TV finance expert shocked by 71-year-old caller with no retirement savings | Personal Finance | Finance

A television personal finance expert was left aghast after a viewer in their 70s called into his show and admitted she has no retirement savings.

David Ramsey, who hosts The Ramsey Show in the US, took a call from Janice, 71, who shared she and her husband do not have any money set aside, reports The Daily Express US.

According to Credit Klarna, some 27 percent of Americans aged 59 or older in 2023 are in a similar situation. The couple do have $25,000 cash but need $27,000 to pay off on a $250,000 home.

They also owe $11,000 on a car but Janice and her husband are at odds on how to best use the $25,000.

READ MORE: Martin Lewis urges savers to check if they need to move money from bank accounts right now

The caller said: “My husband wants to take the money that we have and pay off the car, and then take those $350-per-month car payments and pay off the house. My problem is I’m so stressed I at least want to have a house to live in… so I need some help here.”

Janice told David the pair receive $2,000 monthly in Social Security benefits while she makes another $2,000 a month from her job as a home cleaner. According to the caller, the pair have financial issues due to medical bills and “bad cash investments”.

When David asked about the car, the viewer admitted they actually had three, one beiong a roadster worth $10,000.

He was quick to respond: “I’m sorry but the roadster is gone. I’m sure that’s going to break his heart but I’m sorry. It’s gone.”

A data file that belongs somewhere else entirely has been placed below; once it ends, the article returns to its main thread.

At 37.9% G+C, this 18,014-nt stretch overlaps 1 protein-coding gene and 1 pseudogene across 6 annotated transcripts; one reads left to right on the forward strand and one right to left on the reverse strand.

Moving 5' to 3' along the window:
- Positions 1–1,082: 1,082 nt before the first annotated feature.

The finance expert told Janice to pay off the car, while also suggesting she keeps a $15,000 emergency fund and put the rest of the money towards the house.

He said she will likely have to work for the next 18 months to pay off the rest of their home.

Dave Ramsey explained: “If you want to keep this house you’re going to start living like you’re completely bankrupt. Because you have to clean this mess up. You do not have wiggle room here.”

Once the home is paid for, he recommended they “end up selling… and buy a condo for $100,000 and have a $100,000 slush fund to live on and have a life. Now you can go ahead and do that if you want. That’s your retirement home.”

Check Also

Flexible ISAs are ‘little-known feature of tax-free saving’ amid frozen thresholds | Personal Finance | Finance

With tighter personal tax allowances and higher savings interest rates, flexible ISAs are gaining popularity …